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Submissions

Eye to the Telescope 31, Crossroads, will be edited by Heather Moser.

Demons, devils, goddesses, life changes, and journeys. All of these things come to mind when discussing crossroads in the fantasy realm. Crossroads are involved in some of the most intriguing stories of character evolution, often symbolizing a massive shift in the very core of an individual. They appear in legends ranging from Robert Johnson selling his soul to the devil at a Mississippi crossroads in exchange for unrivaled guitar abilities to classical myths discussing the goddess Hekate, a guardian of the crossroads, as she aids those who traverse the realms of life and death. In each scenario, significant changes follow as a direct result of the path chosen while visiting the crossroads.

I am looking for poems that pay homage to the supernatural nature of the crossroads: poems that embody the heaviness and darkness that seem to emanate from the crossroads of fantasy. Writers are asked to submit poetic creations that express the seriousness of the life-altering moment when standing in the liminal space between one decision and the next. Who or what guides an individual during this decision? Where do the crossroads lead, or is the main event at the center where all roads intersect? What brought your character to the crossroads in the first place? What transformation was brought about due to the visit at the crossroads?  It is up to you, as the poet, to decide which journey to take for your submission, and I am thrilled to see what beauty is created from this prompt! 

Submission Guidelines

SUBMISSION INSTRUCTIONS

  • Please submit 1–3 poems in English (in body of e-mail, or attached as .doc, .docx, or .rtf).
  • Please send submissions to ettt31@sfpoetry.com with the subject line “ETTT sub:” followed by the poet’s name.
  • Include a short bio.
  • Deadline: December 15. The issue will appear on January 15, 2019.

Payment and rights

  • Accepted poems will be paid for at the following rate: US 3¢/word rounded to nearest dollar; minimum US $3, maximum $25. Payment is on publication.
  • The Science Fiction & Fantasy Poetry Association normally uses PayPal to pay poets, but can also send checks.
  • Eye to the Telescope is an online publication. Therefore, First Electronic Rights (for original unpublished poems) are being sought.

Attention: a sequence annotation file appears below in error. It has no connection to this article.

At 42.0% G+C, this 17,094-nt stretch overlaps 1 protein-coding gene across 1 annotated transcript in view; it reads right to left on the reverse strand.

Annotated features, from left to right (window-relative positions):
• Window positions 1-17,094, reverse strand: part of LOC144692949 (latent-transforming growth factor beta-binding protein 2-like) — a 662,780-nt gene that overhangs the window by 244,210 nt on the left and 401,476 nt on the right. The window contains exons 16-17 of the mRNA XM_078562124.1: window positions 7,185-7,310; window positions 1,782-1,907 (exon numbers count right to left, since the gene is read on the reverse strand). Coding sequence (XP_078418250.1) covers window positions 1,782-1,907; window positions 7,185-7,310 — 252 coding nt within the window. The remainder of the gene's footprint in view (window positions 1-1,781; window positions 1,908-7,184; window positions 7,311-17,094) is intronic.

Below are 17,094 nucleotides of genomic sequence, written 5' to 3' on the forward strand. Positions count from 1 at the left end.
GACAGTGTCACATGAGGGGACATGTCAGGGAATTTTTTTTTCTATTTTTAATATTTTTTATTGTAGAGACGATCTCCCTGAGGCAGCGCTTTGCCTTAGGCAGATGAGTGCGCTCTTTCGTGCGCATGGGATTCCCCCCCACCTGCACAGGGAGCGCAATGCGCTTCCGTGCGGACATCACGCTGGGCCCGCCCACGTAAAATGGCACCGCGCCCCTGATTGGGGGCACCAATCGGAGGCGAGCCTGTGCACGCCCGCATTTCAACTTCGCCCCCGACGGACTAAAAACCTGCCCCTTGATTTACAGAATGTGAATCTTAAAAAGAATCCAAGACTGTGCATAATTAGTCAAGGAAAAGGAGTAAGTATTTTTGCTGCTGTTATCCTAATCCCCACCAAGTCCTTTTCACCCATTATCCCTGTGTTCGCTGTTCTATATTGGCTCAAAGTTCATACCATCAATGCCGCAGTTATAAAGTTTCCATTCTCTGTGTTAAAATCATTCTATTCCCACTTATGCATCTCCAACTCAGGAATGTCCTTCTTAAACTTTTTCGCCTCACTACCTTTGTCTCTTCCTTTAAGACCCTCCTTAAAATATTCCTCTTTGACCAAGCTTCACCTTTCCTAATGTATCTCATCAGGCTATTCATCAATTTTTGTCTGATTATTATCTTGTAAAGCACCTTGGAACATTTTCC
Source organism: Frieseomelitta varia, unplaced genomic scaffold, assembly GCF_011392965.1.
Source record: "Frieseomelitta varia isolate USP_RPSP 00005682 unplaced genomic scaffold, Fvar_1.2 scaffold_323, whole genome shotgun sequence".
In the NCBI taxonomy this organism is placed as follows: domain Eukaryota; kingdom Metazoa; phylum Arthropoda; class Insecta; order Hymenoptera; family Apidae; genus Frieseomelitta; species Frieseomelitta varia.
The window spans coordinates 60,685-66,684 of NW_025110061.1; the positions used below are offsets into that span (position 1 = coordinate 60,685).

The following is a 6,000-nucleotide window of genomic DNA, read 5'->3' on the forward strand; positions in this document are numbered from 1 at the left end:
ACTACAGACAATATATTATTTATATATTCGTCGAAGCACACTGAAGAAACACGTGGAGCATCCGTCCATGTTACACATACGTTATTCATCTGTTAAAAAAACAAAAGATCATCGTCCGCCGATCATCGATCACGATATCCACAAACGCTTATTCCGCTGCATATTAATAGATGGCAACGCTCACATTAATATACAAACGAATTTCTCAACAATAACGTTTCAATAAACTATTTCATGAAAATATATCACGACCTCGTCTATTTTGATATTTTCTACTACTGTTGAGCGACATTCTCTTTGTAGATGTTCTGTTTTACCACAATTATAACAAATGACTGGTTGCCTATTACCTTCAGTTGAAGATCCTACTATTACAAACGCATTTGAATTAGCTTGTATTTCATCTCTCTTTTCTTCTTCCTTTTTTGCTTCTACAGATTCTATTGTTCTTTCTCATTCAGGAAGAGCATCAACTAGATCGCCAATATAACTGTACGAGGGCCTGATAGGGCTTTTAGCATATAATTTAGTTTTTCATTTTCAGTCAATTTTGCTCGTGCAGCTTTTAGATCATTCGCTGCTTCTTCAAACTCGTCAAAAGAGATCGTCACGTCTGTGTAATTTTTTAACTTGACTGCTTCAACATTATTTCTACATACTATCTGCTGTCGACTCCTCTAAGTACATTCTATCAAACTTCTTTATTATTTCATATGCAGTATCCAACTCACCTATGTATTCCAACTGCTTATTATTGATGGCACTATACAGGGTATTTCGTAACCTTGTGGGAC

Who can submit?

Anyone writing speculative poetry.


What is Speculative Poetry?

Speculative poetry is poetry which falls within the genres of science fiction, fantasy, and supernatural horror, plus some related genres such as magic realism, metafiction, and fabulation. It is not easy to give precise definitions, partly because many of these genres are framed in term of fiction rather than poetry.

A good starting point is “About Science Fiction Poetry” by Suzette Haden Elgin, the founder of the Science Fiction Poetry Association. Despite its title, this article is applicable all forms of speculative poetry.

Tim Jones, editor of Issue 2, had a go at defining science fiction poetry on his blog, in two parts (These blog posts date from 2009, and the Voyagers anthology has since been published. These posts do refer specifically to science fiction poetry, rather than the broader field of speculative poetry.):

timjonesbooks.blogspot.com/2009/02/what-is-science-fiction-poetry-part-1.html

timjonesbooks.blogspot.com/2009/02/what-is-science-fiction-poetry-part-2.html


What Is the Science Fiction & Fantasy Poetry Association (SFPA)?

As the SFPA says on its website at sfpoetry.com, “The Science Fiction Poetry Association was founded in 1978 to bring together poets and readers interested in science fiction poetry. What is sf poetry? You know what they say about definitions—everybody has one. To be sure, it is poetry (we’ll leave that definition to you), but it’s poetry with some element of speculation—usually science fiction, fantasy, or horror. Some folks include surrealism, some straight science.”

See the SFPA site for lots more information—and please consider joining.

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Interested in editing an issue of Eye to the Telescope? See the Editors’ Guidelines for information and requirements.